Team Aidan — More than 550 people gather to support memory of 14-year-old boy lost to suicide in May

The funds raised by the annual Speak Up Walk this past Sunday in Olathe go directly into Kansas and Missouri communities to educate local teens and their families about mental health and suicide prevention. Image via Ellen Riley.

Need help? September is National Suicide Prevention Month, and organizations like Speak Up are trying to make conversations about mental health and suicide more normal, now and throughout the year.

 

If you or someone you know is in crisis,  call the National Suicide Prevention hotline at 1-800-273-TALK (8255), or text HELLO to 741741, the Crisis Text Line. Both services are free and available 24 hours a day, seven days a week. All calls are confidential.

There was a sea of green at this years 6th Annual Speak Up Walk as more than 550 participants came out to support Ellen and Mike Riley and honor their 14-year-old son, Aidan, whom the Rileys lost to suicide in May.

Aidan Michael Riley, 14, passed on May 24. He was described as a fiercely loyal and fun-loving person. Image courtesy of Ellen Riley.

Everyone on “Team Aidan” was asked to wear green shirts in homage to the Irish heritage the Rileys say Aidan inherited with his bright red hair.

The larger Speak Up event was created in 2015, aimed at helping reduce the stigma around mental health and the silence around teen suicide.

The funds raised by the annual event go directly into local communities to educate teens and their families about navigating mental health challenges and learning about suicide prevention.

For the walk each year, people can either sign up to create a team or join one.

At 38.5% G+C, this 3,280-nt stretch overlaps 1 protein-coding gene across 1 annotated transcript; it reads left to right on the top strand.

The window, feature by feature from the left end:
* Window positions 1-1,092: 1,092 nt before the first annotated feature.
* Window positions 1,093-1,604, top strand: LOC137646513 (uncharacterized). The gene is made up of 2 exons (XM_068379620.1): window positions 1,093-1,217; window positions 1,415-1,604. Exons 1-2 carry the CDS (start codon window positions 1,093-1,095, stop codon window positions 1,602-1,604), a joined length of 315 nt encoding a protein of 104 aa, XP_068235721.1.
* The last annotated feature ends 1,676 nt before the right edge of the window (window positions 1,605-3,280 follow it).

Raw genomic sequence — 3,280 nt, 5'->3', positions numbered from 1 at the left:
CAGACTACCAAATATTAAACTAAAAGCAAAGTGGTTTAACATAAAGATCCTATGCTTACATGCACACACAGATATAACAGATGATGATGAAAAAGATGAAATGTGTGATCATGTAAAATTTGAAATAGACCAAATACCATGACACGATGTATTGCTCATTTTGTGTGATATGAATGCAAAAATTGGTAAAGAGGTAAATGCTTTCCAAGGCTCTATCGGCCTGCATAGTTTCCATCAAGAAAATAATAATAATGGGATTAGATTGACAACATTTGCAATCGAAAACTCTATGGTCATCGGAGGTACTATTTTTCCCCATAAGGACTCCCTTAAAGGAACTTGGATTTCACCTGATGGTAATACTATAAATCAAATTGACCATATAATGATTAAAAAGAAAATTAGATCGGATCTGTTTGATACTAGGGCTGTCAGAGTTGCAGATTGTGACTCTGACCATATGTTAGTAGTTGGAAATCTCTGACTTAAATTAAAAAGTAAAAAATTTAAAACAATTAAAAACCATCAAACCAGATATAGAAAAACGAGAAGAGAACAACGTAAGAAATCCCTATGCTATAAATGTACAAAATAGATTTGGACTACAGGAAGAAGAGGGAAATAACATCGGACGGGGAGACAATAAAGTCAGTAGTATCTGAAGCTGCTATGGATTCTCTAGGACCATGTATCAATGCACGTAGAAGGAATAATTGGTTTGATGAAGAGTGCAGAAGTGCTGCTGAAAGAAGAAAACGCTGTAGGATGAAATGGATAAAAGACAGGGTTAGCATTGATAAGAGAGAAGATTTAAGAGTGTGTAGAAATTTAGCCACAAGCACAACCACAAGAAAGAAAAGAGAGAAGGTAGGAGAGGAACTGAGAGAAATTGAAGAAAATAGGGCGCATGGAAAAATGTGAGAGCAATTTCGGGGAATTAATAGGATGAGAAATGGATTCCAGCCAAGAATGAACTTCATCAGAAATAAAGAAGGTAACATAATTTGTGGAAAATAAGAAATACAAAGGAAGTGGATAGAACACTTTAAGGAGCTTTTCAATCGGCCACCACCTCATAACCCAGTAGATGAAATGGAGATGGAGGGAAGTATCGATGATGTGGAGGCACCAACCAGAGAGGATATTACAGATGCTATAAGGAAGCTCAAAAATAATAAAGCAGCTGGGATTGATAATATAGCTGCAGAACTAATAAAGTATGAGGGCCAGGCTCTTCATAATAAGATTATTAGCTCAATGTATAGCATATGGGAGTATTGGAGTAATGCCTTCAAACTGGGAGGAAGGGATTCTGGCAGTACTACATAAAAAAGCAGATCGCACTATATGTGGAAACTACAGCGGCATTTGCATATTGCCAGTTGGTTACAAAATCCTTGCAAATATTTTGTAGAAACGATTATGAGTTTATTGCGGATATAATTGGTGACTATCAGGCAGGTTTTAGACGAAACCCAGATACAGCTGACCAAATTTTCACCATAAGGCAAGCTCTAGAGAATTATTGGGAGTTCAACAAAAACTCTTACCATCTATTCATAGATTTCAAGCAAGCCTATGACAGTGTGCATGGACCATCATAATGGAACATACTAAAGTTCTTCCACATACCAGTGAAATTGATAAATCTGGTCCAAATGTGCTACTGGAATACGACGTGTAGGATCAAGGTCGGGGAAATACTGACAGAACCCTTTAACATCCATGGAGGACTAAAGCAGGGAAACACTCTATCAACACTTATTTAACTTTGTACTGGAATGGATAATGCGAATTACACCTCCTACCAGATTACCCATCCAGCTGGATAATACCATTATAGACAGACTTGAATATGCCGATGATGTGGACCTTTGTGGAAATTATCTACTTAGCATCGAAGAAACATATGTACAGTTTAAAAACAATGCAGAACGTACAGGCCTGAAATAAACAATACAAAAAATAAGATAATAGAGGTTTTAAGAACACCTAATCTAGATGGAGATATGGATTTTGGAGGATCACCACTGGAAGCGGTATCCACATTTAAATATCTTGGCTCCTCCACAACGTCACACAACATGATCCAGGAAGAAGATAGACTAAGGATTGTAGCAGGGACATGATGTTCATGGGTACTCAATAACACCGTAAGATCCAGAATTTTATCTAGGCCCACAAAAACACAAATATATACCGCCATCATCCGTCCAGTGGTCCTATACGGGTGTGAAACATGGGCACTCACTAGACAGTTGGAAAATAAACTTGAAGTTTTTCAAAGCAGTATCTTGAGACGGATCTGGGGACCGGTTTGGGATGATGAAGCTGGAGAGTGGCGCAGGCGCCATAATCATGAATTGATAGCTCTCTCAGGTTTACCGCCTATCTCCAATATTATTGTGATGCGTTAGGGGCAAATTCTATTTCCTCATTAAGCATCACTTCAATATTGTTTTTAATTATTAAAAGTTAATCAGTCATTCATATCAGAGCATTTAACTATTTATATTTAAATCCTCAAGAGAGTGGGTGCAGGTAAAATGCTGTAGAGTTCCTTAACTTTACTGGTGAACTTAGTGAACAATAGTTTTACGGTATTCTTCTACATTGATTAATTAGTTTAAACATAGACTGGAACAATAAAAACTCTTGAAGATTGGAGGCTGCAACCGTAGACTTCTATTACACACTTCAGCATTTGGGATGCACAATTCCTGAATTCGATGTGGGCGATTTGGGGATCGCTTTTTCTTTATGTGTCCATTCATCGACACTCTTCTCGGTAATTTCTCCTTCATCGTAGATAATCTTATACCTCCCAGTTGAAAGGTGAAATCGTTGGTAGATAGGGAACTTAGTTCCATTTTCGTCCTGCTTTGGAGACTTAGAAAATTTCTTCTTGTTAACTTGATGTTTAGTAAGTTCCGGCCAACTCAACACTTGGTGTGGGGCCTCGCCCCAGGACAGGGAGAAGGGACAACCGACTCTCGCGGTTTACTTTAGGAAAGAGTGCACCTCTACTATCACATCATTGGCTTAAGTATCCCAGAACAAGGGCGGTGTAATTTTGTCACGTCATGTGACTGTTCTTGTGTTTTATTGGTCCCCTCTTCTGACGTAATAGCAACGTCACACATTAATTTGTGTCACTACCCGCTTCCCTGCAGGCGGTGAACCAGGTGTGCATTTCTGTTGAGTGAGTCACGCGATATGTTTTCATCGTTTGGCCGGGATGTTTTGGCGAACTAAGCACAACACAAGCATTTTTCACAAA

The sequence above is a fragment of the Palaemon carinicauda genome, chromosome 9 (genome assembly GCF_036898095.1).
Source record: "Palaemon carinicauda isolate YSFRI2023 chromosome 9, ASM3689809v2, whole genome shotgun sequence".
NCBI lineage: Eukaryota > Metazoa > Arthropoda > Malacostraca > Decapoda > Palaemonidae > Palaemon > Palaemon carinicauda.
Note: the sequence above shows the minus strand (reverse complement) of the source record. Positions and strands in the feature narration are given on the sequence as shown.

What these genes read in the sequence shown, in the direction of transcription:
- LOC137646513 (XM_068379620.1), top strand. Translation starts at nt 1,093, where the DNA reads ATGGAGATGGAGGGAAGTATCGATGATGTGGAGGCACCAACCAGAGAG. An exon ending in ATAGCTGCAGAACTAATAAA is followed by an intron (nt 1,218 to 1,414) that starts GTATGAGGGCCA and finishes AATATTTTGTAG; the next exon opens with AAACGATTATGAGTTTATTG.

The Rileys said they never expected for Team Aidan to be so large, especially since it was a bit of a last-minute effort.

“A mother of Aidan’s friend came to us and asked just a few weeks ago, really, if they could form a Team Aidan in his honor. And, so, that was organized literally just within a few weeks,” Ellen Riley said.

More than 500 people dressed in green, a homage to the Aidan Riley’s Irish heritage, turned out Sunday for the annual Speak Up walk, an event aimed at raising awareness of mental health issues and suicide prevention efforts. Image courtesy Mike and Ellen Riley.

After the decision to form Team Aidan was made, the Rileys, who are both educators, told their respective school communities. They also told their younger childrens’ school and the high school Aidan would have attended, Bishop Miege High School in Roeland Park, about the walk.

Through word of mouth, the team formed. And it turned out to be the largest single support team the Speak Up walk rally has ever seen.

It consisted of not just adults but also children who walked in honor of Aidan, whom the Rileys describe as fiercely loyal and friendly.

“I think as a mother, it was so amazing, and it also breaks my heart because we wish that those five to six hundred people and their positive connections with him could have overwritten a couple of negatives,” Ellen Riley said.

More than just a walk

The Rileys said there is a larger importance to events like the Speak Up Walk.

“It gives voice for families, for teenagers, for anyone to feel safe to talk about mental health and about signs of suicide,” Mike Riley said. “Let’s not make it a stigma or something taboo, let’s talk about it and have dialogue.”

Being educators themselves — Mike is a principal at a local Catholic school and Ellen teaches in Kansas City, Kan. — the Rileys have made it their mission to use their experience to help others.

Mike said the last few months have shown him the importance of his own school’s suicide prevention program, called “Signs of Suicide,” and made him further want to advocate for teens and adults to be educated on the subject matter.

Though she knows it would be a challenge, Ellen said she would like to see more funding for counselors in schools across the area.

Also, she said, it would be great to have programs that teach kids that they are not their mistakes, and they can overcome any that they may make.

“We need opportunities for redemption when kids make mistakes,” Ellen Riley said. “The goal is to allow them to make mistakes in ways that they can move forward, positively, redeem themselves, do better, and maybe even educate peers.”

The Rileys said they do not know what is next in their efforts to use Aidan’s story for a greater good.

For now, they say they are taking it a day at a time, but have hope that in the future they can continue to impact their community.